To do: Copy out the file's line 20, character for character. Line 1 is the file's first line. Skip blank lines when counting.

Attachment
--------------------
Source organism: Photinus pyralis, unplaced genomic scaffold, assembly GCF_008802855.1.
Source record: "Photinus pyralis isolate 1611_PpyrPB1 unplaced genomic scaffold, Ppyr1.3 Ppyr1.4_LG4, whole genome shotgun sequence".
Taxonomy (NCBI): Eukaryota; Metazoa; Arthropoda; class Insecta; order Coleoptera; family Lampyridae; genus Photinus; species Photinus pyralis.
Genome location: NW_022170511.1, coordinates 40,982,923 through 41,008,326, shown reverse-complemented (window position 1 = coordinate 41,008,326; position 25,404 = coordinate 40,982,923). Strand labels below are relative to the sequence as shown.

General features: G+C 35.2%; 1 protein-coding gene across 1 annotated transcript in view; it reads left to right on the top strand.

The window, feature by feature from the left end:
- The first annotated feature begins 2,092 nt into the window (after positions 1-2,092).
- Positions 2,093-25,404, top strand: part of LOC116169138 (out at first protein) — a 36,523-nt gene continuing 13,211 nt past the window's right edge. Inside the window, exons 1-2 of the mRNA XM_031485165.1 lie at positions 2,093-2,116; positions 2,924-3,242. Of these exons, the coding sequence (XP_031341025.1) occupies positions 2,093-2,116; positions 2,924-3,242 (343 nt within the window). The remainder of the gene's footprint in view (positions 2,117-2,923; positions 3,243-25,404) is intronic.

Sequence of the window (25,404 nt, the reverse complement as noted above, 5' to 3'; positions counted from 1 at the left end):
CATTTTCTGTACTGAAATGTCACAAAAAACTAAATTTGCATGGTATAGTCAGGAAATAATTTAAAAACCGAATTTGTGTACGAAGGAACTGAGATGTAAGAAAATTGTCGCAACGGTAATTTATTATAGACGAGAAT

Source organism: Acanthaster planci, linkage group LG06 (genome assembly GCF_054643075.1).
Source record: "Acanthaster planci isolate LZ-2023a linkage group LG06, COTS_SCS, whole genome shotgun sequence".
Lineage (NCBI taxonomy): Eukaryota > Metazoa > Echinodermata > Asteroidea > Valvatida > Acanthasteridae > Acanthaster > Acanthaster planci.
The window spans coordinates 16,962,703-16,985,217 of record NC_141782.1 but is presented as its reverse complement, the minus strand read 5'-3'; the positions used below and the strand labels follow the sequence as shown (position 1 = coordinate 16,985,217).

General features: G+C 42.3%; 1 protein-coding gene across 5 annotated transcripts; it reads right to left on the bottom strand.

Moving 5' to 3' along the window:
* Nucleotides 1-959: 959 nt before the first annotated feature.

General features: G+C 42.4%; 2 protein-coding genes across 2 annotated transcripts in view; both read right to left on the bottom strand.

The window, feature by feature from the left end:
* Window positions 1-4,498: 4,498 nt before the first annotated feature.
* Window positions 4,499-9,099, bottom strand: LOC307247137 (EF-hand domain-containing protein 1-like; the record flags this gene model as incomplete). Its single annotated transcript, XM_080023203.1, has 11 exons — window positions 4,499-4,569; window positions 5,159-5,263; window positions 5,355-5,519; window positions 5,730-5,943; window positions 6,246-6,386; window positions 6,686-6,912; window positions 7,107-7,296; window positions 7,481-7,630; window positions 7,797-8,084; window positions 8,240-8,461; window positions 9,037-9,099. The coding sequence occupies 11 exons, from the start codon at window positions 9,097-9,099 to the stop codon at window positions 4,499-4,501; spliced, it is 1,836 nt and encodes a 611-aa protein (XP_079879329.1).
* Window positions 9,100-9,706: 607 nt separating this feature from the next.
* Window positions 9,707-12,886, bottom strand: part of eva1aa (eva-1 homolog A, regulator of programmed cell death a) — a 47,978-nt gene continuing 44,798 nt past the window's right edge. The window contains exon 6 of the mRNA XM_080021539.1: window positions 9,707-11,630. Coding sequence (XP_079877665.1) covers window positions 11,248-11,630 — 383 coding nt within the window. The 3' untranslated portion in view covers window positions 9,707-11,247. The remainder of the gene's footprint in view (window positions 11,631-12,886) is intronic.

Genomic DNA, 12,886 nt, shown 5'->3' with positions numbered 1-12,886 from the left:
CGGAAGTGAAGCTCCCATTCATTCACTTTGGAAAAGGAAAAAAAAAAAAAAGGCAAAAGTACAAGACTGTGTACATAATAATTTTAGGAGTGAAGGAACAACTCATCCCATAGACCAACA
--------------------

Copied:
* Window positions 1-4,498: 4,498 nt before the first annotated feature.